In Genesis 3 God came in judgment on Satan and on the woman and the man and the world they had known. But even as He pronounced a judgment upon Satan, God also gave a promise of a deliverer, saying, “And I will put enmity between you and the woman, and between your offspring and hers; he will crush your head, and you will strike his heel” (Gen. 3:15). This was a promise that Jesus would come one day to save all who would believe on Him, but it was also more than that. It was a promise that in Christ God would frustrate Satan, undo his destructive works, and once again bring a redeemed human race into a redeemed creation. The promise was that Paradise will be perfected and regained. Creation is waiting for that day, says Paul. And if it is, can we not wait in hopeful expectation, too? And be faithful children of God?

What Paul is suggesting to you, is a Christian perspective on this life, and that by adopting it, it will rearrange your values and change your approach to suffering and the disappointments of life. If you learn to reason as Paul does, you will experience the following: (1) You will not be surprised when things go wrong in this life. We live in a fallen environment. Your plans will misfire, you will often fail, others will destroy what you have spent long years and much toil to accomplish. This will be true even if you are a Christian and are trying to follow Jesus. But your successes are not what life is all about. What matters is your love for God and your faithfulness. (2)You will not place your ultimate hope in anything human beings can do to improve this world’s conditions. You will not delude yourself into thinking that the salvation of the world’s ills will be brought about by mere human efforts. You will feed the poor, but you will know that Jesus said, “The poor you will always have with you” (Matt. 26:11a). You will pray for your leaders, but you will know that they are but sinful men and women like yourself and that they will always disappoint you. (3) You will keep your eyes on Jesus. Where else can you look? All others are disappointing, and everything is crumbling about you. Only He is worthy of your trust. He has promised to return in His glory, and we know that when He does return and we see Him in His glory, we will be like Him (1 John 3:2). Moreover, when we are made like Him in His glory, the creation that is also straining forward to that day will become glorious too. No wonder the early Christians prayed, “Come, Lord Jesus!”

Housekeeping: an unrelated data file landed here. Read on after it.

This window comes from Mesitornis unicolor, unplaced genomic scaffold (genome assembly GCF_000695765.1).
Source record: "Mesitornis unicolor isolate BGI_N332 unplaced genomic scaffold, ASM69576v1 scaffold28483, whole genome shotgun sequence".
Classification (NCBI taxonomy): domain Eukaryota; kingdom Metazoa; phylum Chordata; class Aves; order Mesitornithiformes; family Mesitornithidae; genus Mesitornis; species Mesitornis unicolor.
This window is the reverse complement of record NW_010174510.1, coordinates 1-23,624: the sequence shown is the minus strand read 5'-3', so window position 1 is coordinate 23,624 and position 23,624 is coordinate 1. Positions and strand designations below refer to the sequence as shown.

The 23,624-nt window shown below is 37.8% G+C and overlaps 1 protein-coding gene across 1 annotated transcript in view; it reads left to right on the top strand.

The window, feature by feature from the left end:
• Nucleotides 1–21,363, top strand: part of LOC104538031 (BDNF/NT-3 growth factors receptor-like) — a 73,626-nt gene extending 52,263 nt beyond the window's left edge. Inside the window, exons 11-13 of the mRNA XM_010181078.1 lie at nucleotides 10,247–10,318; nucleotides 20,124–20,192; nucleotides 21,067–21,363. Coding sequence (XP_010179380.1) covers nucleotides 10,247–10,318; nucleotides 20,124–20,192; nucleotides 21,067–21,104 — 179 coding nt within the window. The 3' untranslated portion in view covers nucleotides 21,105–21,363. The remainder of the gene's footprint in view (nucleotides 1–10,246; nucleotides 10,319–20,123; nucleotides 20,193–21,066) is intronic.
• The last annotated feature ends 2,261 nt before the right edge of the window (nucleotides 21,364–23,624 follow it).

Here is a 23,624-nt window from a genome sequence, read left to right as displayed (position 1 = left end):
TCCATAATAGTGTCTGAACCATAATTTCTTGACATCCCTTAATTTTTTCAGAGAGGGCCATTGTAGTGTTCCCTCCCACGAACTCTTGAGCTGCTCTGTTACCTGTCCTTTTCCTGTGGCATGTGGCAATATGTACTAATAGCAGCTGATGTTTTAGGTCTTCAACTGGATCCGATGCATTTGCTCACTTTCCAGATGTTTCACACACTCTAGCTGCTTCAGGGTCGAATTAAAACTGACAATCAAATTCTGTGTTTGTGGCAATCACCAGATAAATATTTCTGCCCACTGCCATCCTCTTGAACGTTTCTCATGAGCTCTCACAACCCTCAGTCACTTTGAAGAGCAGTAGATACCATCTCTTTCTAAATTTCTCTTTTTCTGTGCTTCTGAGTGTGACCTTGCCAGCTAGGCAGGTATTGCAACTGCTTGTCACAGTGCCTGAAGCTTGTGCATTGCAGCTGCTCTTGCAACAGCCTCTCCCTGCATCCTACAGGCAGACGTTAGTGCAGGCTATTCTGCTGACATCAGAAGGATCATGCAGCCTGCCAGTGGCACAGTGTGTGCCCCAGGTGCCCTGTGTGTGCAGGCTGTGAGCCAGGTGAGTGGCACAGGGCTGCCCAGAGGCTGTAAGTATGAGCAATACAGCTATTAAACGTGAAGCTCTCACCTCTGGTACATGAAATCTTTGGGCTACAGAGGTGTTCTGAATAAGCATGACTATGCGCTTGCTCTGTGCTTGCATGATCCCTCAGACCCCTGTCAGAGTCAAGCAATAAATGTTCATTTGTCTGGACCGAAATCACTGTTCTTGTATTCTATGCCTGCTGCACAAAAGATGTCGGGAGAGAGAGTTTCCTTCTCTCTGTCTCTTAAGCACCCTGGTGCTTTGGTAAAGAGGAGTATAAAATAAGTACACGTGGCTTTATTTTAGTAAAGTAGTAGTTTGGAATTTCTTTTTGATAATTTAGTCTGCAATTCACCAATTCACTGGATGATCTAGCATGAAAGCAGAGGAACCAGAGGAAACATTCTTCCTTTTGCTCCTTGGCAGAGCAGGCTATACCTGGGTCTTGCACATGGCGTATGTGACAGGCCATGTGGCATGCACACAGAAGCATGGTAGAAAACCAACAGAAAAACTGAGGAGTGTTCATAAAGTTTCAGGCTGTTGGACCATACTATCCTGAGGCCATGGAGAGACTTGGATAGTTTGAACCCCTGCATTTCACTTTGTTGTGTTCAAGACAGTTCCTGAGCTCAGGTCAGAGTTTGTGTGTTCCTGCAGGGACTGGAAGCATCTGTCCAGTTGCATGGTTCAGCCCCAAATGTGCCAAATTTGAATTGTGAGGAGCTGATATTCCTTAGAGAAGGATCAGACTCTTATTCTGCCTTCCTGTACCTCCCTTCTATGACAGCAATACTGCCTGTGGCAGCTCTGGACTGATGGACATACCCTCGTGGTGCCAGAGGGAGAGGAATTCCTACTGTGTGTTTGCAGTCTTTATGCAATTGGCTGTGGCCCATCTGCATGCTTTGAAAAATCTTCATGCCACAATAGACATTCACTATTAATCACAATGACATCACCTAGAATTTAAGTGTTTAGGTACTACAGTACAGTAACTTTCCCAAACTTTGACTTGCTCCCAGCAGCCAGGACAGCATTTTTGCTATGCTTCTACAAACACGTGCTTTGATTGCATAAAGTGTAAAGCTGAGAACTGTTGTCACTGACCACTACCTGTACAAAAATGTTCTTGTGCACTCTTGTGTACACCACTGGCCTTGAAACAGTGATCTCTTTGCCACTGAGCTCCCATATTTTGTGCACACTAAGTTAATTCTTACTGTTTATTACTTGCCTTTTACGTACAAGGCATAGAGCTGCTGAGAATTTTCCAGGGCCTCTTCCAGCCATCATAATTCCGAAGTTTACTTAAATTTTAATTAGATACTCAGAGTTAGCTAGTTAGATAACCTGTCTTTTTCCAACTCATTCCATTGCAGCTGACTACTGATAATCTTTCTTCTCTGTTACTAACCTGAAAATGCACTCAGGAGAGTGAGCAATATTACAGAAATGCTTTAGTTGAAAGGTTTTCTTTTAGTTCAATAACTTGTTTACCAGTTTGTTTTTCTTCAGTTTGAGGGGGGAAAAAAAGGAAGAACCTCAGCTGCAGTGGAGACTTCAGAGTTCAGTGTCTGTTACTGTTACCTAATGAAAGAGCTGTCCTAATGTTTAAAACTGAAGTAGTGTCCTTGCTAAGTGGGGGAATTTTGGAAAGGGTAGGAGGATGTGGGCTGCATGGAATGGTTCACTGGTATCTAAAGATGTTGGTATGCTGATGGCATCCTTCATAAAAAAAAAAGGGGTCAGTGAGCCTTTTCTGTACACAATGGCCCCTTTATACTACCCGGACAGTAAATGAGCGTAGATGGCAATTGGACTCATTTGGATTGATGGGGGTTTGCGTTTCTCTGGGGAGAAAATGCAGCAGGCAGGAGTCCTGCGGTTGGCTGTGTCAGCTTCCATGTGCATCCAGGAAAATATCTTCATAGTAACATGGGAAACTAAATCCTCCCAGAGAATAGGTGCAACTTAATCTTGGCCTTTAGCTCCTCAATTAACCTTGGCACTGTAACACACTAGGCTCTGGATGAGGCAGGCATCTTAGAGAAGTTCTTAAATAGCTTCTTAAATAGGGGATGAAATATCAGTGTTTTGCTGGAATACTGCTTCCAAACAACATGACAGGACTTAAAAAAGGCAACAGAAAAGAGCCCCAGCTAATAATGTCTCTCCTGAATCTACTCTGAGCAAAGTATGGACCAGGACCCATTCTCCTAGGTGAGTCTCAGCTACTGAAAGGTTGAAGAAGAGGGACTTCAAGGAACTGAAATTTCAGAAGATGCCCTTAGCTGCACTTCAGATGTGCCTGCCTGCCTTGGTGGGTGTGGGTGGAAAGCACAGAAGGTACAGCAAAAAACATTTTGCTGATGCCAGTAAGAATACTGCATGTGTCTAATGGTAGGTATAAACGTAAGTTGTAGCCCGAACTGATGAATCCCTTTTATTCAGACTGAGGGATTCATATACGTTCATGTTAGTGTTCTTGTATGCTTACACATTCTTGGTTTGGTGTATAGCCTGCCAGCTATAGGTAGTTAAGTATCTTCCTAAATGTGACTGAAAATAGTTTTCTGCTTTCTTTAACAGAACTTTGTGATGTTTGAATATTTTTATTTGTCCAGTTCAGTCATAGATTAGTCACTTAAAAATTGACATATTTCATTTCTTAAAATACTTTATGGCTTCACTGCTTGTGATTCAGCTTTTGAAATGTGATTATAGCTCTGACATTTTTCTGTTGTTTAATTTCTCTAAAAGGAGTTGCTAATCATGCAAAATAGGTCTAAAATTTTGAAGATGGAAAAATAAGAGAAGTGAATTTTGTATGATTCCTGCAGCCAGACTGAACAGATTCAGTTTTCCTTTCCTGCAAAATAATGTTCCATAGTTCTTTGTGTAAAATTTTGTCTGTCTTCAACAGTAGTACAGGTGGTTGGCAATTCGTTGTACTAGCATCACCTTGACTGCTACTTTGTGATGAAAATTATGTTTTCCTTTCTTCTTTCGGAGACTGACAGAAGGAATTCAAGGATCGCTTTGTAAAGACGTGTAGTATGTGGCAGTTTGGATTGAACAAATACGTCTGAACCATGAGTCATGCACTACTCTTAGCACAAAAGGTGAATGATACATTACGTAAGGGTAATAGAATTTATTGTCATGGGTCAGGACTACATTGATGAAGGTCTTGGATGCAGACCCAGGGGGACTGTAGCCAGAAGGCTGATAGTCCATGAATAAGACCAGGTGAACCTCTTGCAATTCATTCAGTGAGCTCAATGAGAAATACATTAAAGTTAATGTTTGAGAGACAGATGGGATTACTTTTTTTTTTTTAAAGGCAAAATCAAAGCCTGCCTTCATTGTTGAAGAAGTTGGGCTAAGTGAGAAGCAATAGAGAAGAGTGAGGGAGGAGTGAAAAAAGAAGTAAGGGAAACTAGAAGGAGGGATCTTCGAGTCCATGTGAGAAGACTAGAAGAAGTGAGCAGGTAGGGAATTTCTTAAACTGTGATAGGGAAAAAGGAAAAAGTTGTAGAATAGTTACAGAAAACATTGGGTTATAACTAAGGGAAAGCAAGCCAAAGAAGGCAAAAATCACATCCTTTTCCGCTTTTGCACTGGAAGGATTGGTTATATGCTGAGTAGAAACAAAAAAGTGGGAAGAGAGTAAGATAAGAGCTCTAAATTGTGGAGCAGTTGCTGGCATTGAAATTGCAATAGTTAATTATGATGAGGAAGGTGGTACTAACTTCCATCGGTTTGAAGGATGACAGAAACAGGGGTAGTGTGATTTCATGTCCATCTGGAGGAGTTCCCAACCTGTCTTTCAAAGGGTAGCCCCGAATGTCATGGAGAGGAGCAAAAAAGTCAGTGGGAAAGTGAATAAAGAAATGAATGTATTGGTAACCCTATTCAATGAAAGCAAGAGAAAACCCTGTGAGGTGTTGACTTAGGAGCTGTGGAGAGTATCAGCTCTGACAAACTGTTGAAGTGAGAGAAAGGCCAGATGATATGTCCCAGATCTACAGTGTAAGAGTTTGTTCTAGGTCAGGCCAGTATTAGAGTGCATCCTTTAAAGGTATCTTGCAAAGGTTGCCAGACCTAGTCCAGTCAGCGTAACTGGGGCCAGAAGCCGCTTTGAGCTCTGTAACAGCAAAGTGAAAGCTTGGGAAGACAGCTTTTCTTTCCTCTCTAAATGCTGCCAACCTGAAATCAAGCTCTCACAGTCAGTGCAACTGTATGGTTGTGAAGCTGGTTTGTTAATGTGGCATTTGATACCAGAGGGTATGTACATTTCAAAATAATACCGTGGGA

Romans 8:19-21 Reflection Questions:

In these verses, creation plays a key part in Paul’s words. Describe all the things that creation is experiencing and “doing” in verses 18-25.

What is it about the world that makes you “groan” in frustration, anger or desperation for something to change?

Paul repeats several key terms in verses 18-30, one of which is “groaning.” Who is groaning in these verses and why?